Choosing the Right Real Estate Agent

Finding the perfect person to assist you with selling your property doesn’t have to be a daunting task. If you’re armed with research and willing to ask the right questions, you’re well on your way to working with a market-savvy professional whose goal is to get you the best bang for your buck.

We’ve pulled together a few tips for making sure that you find the right person for your individual needs. Read on to learn more.

What Does a Real Estate Agent Do?

Real estate agents are responsible for helping you get through the transaction process. Here’s how a seller’s agent achieves that goal:

  • Gets your house prepared to sell.
  • Determines an asking price in preparation for placement on the Multiple Listing Service (MLS).
  • Crafts a marketing strategy that goes far beyond placing a For Sale sign in the front yard and distributing flyers.
  • Schedules and conducts home showings.
  • Fields offers and conducts negotiations.
  • Closes the deal.

When you hire a real estate agent, they are taking on certain obligations to you. Primary amongst these is a principal-agent relationship that legally requires agents to act with your best interests in mind. Paramount within that is the fiduciary duty, described as follows:

  • Loyalty, which mandates your agent to act in your best interests.
  • Obedience, by which agents are required to work on your behalf and must follow your instructions and wishes unless they violate the terms of your contract or the law itself.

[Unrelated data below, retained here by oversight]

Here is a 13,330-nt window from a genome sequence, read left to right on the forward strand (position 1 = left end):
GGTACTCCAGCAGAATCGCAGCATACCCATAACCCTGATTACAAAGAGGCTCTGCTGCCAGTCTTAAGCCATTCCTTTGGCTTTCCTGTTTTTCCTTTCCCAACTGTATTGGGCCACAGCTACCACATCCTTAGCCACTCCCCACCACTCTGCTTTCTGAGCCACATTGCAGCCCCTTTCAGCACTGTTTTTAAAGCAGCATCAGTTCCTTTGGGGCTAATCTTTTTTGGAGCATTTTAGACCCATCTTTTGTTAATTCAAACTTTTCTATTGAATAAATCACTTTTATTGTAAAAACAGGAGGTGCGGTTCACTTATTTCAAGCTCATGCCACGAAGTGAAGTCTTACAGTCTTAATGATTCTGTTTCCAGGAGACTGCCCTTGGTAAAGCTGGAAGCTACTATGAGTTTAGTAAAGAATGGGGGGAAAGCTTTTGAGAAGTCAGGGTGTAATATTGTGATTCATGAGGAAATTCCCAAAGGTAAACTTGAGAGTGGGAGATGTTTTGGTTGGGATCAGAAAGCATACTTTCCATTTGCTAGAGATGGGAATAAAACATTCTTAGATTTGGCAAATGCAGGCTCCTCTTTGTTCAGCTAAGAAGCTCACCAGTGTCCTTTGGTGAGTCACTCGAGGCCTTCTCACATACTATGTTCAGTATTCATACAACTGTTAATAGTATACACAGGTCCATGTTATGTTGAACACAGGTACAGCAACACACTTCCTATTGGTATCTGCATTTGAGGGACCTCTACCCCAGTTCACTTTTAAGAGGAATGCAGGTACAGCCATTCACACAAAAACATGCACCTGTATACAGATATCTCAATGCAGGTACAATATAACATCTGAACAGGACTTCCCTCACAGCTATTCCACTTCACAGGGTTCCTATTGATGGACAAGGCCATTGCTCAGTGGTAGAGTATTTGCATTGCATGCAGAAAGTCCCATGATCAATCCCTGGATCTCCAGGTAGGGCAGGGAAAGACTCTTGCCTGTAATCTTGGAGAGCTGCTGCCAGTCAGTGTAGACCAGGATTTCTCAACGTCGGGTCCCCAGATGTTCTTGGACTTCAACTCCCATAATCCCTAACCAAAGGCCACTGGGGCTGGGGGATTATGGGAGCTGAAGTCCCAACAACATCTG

• Confidentiality, which comes into play where sensitive information is concerned.
  • Competency, care, and diligence, which are essential to an agent representing your best interests.
  • Candor and disclosure, which means your agent must share information that furthers your business interests.
  • Accounting duty, by which agents – who quite commonly engage in transactions or asset management on your behalf – are required to be transparent about all related details.

There are major penalties associated with a breach of fiduciary duty. For example, an agent may be required to compensate you for any damages, face restrictions or revocations in terms of their license, lose the commission on the deal, or even have criminal charges leveled against them.

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Pro Tips on Working with An Agent

The more you know before you enter into this relationship, the easier it will be to work in harmony with the person who you’ve chosen to take you through what is arguably one of the most significant financial transactions you’ll ever experience. Here’s what you need to know:

Communication Is Key

When first talking to a listing agent, you may find yourself having to kick the tires a little bit to make sure that your styles are compatible. This is important to avoid resentment and conflicts down the road.

Make sure you discuss the following when you have an initial chat with a real estate agent:

  • How much time do they have to give to the job at hand?
  • Does the agent work alone or as part of a team?
  • What is the agent’s preferred communication method? You may be most comfortable with rapid-fire emails or text messages, while your agent prefers the personal touch of phone calls.
  • Ask for references, but know that you will almost certainly only get contact information from those with whom the agent has had a good working relationship. For a more balanced perspective, you might want to see if they have any online reviews.
  • Understand the agent’s fee structure from the get-go.

Once You’ve Found the One